Suicide Bomb Kills 55 at Packed Iraq Restaurant

At least 55 people were killed and 95 were wounded in a suicide bomb attack in a restaurant near the northern Iraqi city of Kirkuk on the final day of the annual Feast of the Sacrifice holiday.


Families lunching at the "Abdullah" restaurant were among the victims of the deadliest attack in Iraq for nearly six months.

Local tribal leaders and representatives of Iraq's President Jalal Talabani, who is Kurdish, were meeting at the restaurant, but they escaped injury as they were in a different room, though four bodyguards were hurt, Sheikh Ali Hussein al-Juburi said.

The blast hit the roadside restaurant 15 kilometres (nine miles) north of Kirkuk and 255 kilometres (160 miles) from Baghdad, police officer Salam Zengana said.

The Abdullah, which was bustling at the time of the blast, is well known for welcoming people from all local communities -- Sunnis, Kurds, Christians and Turkmen, although the area is controlled by Kurdish peshmerga fighters.

"At least 55 people were killed and 95 injured in the attack," according to Torhane Yussef, deputy chief of Kirkuk police.

Waiter Abbas Fadhel said a suicide bomber activated an explosives belt in the middle of the restaurant. Victims were lying on the ground with blood on their faces.

Police appealed for blood donors as the wounded were taken to Kirkuk's main hospital, where Doctor Mohammed Abdallah said: "More and more victims are arriving."

Outside the emergency room, a five-year-old boy was crying, saying he had lost both of his parents.

Reskiya Oji, a 49-year-old Turkmen who was wounded in the arm and the leg, said from a hospital bed that her daughter, four, had been killed.

"I don't know what happened to my two boys," she added, her clothes drenched in blood.

Rezkar Mahmoud, a 24-year-old Kurd with a leg injury, said he had been having lunch with his father, wife and children.

"The restaurant was full when the bomb exploded. It sent glass flying and destroyed the walls. I don't know where my children and my father are."

The oil-rich Kirkuk province, with 900,000 inhabitants, is ethnically mixed, but the Kurds have demanded that it be added to their autonomous region in the country's north.

Bomb attacks have continued regularly in the province, although the number of violent incidents in Iraq as a whole has dropped sharply this year.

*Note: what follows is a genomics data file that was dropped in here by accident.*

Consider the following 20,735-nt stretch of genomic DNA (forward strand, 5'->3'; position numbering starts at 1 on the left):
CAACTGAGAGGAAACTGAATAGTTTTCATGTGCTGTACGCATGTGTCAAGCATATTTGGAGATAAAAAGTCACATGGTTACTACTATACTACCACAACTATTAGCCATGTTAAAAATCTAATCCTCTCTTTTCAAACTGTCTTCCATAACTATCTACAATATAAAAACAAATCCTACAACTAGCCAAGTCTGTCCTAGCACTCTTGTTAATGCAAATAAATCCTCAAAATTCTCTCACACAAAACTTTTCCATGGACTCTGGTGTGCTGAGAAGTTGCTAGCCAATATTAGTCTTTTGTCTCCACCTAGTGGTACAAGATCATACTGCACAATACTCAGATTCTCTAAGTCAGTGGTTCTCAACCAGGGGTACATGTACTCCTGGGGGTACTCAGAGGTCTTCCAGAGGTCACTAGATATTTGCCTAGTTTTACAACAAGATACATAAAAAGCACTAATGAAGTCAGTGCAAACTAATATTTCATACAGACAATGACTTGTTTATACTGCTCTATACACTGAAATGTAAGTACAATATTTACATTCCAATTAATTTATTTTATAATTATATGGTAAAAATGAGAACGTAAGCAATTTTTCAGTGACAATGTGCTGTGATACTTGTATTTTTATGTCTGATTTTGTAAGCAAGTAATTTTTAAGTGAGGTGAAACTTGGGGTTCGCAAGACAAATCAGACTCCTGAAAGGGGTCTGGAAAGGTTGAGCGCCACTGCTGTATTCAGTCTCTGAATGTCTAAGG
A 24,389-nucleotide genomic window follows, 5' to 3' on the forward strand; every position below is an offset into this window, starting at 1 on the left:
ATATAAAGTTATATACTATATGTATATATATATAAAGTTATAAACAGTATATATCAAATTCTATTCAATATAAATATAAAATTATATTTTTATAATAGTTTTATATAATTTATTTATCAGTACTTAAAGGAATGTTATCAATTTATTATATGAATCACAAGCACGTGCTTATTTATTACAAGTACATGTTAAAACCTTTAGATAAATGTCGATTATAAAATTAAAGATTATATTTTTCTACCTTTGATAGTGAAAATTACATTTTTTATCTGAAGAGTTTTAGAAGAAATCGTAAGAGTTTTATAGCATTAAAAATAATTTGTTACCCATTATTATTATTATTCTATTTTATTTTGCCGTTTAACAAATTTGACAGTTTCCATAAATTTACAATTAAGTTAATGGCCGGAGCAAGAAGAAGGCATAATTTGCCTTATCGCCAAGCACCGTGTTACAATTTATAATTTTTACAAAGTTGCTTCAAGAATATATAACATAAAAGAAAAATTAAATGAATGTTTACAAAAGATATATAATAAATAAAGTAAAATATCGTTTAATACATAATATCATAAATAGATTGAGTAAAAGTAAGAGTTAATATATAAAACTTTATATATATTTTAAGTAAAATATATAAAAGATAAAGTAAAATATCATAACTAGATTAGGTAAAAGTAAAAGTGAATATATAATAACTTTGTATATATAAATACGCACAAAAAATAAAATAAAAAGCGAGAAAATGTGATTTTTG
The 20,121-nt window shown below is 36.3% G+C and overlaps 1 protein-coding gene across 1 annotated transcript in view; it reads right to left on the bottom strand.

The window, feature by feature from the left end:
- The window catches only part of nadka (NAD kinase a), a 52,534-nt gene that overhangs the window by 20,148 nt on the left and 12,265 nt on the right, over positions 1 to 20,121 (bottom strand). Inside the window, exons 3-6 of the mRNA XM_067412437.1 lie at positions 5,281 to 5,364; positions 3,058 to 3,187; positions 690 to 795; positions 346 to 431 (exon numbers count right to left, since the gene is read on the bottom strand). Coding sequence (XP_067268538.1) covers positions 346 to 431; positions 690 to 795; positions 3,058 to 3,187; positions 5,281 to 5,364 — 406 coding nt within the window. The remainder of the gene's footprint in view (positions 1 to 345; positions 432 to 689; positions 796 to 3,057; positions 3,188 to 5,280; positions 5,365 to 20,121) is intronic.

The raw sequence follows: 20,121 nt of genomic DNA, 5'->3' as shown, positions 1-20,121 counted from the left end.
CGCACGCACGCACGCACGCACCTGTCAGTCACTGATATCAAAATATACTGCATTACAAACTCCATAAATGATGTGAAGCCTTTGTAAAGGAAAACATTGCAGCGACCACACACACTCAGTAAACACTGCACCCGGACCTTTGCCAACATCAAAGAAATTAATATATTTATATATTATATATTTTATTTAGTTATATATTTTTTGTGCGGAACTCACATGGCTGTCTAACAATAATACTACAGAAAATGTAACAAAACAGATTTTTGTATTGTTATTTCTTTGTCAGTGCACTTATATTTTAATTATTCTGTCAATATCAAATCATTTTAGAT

On December 1, police found 12 bodies in a village south of Kirkuk. They had been riddled with bullets and incinerated, Jamal Taher Bakr, the provincial police chief, said.

A month earlier, on November 2, two children were killed and two others wounded when a bomb exploded as they played on wasteland south of Kirkuk.

On October 18, a member of the Kurdistan regional security forces died and three Iraqi policemen were wounded in violence in Kirkuk province.

Thursday's bomb attack was the bloodiest in Iraq since June 17, when 63 people were killed and 75 wounded by a car bomb in Baghdad's Al-Hurriya district.

It comes a few days after the Iraqi presidency, headed by Talabani, gave final approval to a new security pact with the United States under which American combat troops will leave urban areas by the end of June next year and exit Iraq altogether by the end of 2009.

Enjoy this piece?

… then let us make a small request. AlterNet’s journalists work tirelessly to counter the traditional corporate media narrative. We’re here seven days a week, 365 days a year. And we’re proud to say that we’ve been bringing you the real, unfiltered news for 20 years—longer than any other progressive news site on the Internet.

It’s through the generosity of our supporters that we’re able to share with you all the underreported news you need to know. Independent journalism is increasingly imperiled; ads alone can’t pay our bills. AlterNet counts on readers like you to support our coverage. Did you enjoy content from David Cay Johnston, Common Dreams, Raw Story and Robert Reich? Opinion from Salon and Jim Hightower? Analysis by The Conversation? Then join the hundreds of readers who have supported AlterNet this year.

Every reader contribution, whatever the amount, makes a tremendous difference. Help ensure AlterNet remains independent long into the future. Support progressive journalism with a one-time contribution to AlterNet, or click here to become a subscriber. Thank you. Click here to donate by check.

Close
alternet logo

Tough Times

Demand honest news. Help support AlterNet and our mission to keep you informed during this crisis.